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Other Articles from The Villager

Traditional viagra lands taxi driver in hospital

Mon, 10 June 2013 03:24
by Chris-Paul


aWindhoek taxi driver ended up at Katutura State Hospital last week after he had imbibed what he thought was traditional viagra.
Steven Kaimbi, 32, of Ombili told V-Metro that he had run low on sexual gas and wanted to boost his libido after meeting a girl at Single Quarters whom he wanted to hump.
Kaimbi said he spent two days in hospital after gulping a concoction he found in a container under his friend, Thomas Munango’s bed.
Munango, according to Kaimbi, had earlier spoken about some concoction he uses to add fire to his sexual encounters and the taxi driver assumed that what was under the bed was the concoction.
“He said the thing works wonders and had some of it in his room. I had a girl I met the same day in Single Quarters over my house and I thought it could help.
“My friend was at a bar drinking with his friends from Rundu. I went to his room and looked everywhere and finally found a 2-litre plastic bottle with thick liquid and some other stuff,” said Kaimbi.
Although it smelled bad, Kaimbi said he plucked up the courage to gulp just about enough and then brushed his teeth before going back to bed.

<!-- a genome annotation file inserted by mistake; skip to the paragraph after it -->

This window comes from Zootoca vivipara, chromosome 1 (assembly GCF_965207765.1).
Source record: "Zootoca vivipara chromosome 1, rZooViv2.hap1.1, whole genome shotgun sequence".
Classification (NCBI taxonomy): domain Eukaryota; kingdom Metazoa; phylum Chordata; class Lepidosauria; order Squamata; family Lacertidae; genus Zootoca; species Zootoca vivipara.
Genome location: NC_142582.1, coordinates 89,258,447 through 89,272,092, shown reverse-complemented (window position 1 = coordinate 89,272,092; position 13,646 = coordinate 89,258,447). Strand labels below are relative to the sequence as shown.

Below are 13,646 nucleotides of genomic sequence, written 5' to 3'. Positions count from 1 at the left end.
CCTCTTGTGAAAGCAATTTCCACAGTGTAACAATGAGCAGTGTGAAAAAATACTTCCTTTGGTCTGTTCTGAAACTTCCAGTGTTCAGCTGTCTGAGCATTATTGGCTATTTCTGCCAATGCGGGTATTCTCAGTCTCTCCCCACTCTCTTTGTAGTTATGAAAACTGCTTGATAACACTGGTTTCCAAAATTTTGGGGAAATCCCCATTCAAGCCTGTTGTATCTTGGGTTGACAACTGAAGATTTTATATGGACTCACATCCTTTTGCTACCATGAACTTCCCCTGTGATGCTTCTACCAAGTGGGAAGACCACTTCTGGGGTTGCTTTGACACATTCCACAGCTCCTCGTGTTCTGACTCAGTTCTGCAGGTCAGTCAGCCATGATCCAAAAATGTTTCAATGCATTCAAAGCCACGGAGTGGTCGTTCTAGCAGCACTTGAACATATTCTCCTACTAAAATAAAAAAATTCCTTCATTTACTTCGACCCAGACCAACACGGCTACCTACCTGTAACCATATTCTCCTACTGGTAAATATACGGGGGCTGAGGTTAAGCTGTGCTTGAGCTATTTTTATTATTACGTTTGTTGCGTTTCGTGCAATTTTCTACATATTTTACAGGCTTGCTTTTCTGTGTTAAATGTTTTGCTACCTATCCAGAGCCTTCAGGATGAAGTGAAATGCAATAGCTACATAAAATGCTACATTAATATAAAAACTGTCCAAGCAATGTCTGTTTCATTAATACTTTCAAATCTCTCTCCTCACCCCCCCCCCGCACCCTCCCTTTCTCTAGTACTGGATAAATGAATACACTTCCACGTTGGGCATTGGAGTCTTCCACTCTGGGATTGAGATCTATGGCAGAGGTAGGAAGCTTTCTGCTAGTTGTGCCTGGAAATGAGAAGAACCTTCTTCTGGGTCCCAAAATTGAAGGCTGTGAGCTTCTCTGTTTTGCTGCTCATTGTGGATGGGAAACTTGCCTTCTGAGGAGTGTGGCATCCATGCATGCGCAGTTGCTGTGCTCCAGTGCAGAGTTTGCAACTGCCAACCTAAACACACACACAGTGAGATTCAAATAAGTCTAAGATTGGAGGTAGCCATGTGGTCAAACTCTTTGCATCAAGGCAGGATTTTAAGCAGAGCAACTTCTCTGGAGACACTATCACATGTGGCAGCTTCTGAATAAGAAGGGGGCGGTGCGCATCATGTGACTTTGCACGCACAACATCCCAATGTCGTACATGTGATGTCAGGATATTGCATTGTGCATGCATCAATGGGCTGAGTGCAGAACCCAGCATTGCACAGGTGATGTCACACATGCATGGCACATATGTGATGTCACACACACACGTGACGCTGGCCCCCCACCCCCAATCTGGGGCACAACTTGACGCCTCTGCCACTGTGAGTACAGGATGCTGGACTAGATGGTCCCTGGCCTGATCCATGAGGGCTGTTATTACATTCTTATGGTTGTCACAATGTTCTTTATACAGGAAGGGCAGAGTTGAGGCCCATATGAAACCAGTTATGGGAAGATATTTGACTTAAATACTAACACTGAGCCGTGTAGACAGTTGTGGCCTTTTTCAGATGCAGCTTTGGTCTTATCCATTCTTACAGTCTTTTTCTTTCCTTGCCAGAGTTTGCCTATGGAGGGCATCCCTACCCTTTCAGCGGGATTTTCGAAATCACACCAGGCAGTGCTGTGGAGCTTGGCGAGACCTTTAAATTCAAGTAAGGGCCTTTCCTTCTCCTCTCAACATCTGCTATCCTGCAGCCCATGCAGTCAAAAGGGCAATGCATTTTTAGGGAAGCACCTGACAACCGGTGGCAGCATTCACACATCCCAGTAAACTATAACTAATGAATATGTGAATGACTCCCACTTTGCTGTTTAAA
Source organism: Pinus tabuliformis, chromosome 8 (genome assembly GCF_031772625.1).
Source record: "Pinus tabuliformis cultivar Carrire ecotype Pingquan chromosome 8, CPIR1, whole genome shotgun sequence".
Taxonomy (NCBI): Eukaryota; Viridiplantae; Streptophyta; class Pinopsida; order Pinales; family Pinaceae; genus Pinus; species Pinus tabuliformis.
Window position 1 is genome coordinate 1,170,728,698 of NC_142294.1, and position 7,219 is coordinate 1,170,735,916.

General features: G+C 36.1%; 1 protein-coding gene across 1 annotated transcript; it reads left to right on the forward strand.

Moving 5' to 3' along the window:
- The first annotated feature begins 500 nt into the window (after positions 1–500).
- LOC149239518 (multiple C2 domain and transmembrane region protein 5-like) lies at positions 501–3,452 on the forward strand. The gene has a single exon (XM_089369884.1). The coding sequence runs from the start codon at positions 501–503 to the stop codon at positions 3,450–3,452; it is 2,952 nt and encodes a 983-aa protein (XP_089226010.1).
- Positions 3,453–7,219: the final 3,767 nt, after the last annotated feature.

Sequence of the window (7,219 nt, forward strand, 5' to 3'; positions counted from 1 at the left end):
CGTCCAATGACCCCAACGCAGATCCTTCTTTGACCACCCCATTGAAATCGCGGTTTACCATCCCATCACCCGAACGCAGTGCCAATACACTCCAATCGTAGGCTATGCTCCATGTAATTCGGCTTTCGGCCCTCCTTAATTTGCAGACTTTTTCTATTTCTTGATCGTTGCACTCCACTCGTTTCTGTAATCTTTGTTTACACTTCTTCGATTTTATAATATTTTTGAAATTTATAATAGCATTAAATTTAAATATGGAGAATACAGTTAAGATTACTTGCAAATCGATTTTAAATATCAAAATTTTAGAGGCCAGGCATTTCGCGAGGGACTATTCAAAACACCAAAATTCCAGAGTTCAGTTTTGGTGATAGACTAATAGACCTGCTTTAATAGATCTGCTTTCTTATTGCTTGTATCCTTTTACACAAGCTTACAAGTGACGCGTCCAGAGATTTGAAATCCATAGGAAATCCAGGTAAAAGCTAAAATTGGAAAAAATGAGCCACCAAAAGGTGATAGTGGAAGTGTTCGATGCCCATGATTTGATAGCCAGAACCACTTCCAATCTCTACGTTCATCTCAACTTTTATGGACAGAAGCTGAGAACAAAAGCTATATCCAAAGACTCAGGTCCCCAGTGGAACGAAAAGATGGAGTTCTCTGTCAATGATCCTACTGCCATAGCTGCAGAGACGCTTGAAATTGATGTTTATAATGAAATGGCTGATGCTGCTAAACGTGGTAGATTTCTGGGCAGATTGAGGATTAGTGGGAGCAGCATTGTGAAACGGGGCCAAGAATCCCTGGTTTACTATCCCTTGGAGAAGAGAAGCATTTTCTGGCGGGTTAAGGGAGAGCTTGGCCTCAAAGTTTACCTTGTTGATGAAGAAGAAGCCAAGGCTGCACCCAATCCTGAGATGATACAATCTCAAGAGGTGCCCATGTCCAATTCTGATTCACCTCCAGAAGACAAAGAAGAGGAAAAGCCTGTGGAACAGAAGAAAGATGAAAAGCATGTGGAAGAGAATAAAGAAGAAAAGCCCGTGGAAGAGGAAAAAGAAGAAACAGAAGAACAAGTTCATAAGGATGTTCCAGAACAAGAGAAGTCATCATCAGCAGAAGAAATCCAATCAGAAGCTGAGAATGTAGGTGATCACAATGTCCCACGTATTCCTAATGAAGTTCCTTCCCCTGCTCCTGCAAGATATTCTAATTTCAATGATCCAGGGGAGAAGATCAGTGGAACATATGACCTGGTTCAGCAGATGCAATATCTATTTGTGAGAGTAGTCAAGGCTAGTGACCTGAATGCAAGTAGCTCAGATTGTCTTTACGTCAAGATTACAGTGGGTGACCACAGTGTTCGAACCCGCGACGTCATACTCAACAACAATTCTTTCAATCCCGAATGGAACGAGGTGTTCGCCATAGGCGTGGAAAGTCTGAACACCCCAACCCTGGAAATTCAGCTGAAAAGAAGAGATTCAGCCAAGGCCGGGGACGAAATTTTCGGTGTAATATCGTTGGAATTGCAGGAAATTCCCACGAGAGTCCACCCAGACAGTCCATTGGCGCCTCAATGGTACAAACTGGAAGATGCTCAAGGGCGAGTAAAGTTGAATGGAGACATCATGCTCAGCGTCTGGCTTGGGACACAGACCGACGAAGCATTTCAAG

“About an hour later, I started shaking and feeling nauseous. When Munango got home in the early morning hours, I was vomiting and I was rushed me to the hospital,” he said.
When he told Munango about the concoction, Kaimbi was informed then that it was in actual fact a kidney medication.
“I could have died, all for being stupid. I feel good now and I’m back at work. It was really stupid for me to go under his bed and drink things without his permission but he is a good guy. He understands,” Kaimbi said.
Munango said he regretted the misunderstanding with his housemate and that he believes in traditional medicines.
“I didn’t say it was in my room that day. I said I always keep it in the small fridge in my room when I have some. It works for me and the other bottle was my medication.
“In my village where I grew up, the clinic was far and even if you make it there, there was always a long queue of people,” said Munango.